Thank you for your inquiry into the 2010 season of the Hawaii Island Hawksbill Turtle Recovery Project. We will begin selecting applicants in early 2010. The following is some background information on our project and a description of the volunteer duties and requirements.

Since 1989, volunteers have assisted project biologists with monitoring, protecting, and collecting baseline data on nesting hawksbill turtles (Eretmochelys imbricata). The endangered hawksbill is very rare throughout the world. Hawksbills in Hawaii face numerous threats, including non-native predators, invasive plants, artificial lights, vehicular traffic, and ocean debris. While approximately 90% of documented nesting in the Hawaiian Islands occurs on the southern coastline of Hawaii Island, only 100 nesting turtles have been tagged since 1991. Typically 5 to 15 nesting turtles and 25 to 50 nests are documented per season.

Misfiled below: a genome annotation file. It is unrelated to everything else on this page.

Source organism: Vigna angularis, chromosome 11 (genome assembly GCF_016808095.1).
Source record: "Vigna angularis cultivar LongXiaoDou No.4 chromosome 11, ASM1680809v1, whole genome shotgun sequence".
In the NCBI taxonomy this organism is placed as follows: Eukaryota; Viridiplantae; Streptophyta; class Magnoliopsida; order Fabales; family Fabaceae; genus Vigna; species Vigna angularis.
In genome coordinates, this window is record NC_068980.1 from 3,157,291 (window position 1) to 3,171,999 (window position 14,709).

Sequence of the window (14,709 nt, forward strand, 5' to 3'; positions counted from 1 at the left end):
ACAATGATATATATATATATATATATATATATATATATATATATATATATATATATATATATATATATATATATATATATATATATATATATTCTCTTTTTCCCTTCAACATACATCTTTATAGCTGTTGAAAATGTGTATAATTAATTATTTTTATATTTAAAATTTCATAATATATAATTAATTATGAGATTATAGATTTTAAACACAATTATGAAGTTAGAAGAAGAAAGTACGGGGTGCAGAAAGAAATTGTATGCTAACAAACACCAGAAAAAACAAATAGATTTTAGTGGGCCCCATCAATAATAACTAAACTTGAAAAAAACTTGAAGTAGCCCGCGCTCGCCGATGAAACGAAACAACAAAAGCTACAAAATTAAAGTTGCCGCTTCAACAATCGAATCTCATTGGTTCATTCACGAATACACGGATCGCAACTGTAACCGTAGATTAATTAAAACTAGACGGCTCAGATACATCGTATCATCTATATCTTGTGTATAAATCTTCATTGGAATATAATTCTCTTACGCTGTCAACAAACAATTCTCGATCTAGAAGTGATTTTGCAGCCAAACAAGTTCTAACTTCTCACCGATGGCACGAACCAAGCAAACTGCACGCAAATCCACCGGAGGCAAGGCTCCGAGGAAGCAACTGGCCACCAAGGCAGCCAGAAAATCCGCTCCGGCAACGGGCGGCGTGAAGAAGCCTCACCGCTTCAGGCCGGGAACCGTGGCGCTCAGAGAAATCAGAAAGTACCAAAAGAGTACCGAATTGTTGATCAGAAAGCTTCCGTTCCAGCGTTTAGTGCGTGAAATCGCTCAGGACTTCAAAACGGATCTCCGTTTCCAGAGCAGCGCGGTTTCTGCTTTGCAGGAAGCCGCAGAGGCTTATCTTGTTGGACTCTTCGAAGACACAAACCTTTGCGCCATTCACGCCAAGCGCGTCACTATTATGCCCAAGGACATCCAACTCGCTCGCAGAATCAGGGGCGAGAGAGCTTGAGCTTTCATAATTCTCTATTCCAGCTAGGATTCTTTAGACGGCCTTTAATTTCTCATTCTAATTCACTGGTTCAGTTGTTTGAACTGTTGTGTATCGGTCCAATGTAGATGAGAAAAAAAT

For the 2010 season, approximately 15-30 volunteers will at any given time be needed to monitor the nesting beaches from June to December (possibly later). Volunteers commit to work on the project for a minimum of 10 weeks and preference will be given to applicants who can commit to a longer term. Exceptions can be made for Hawaii Island residents who are able to provide their own housing and transportation to and from the National Park.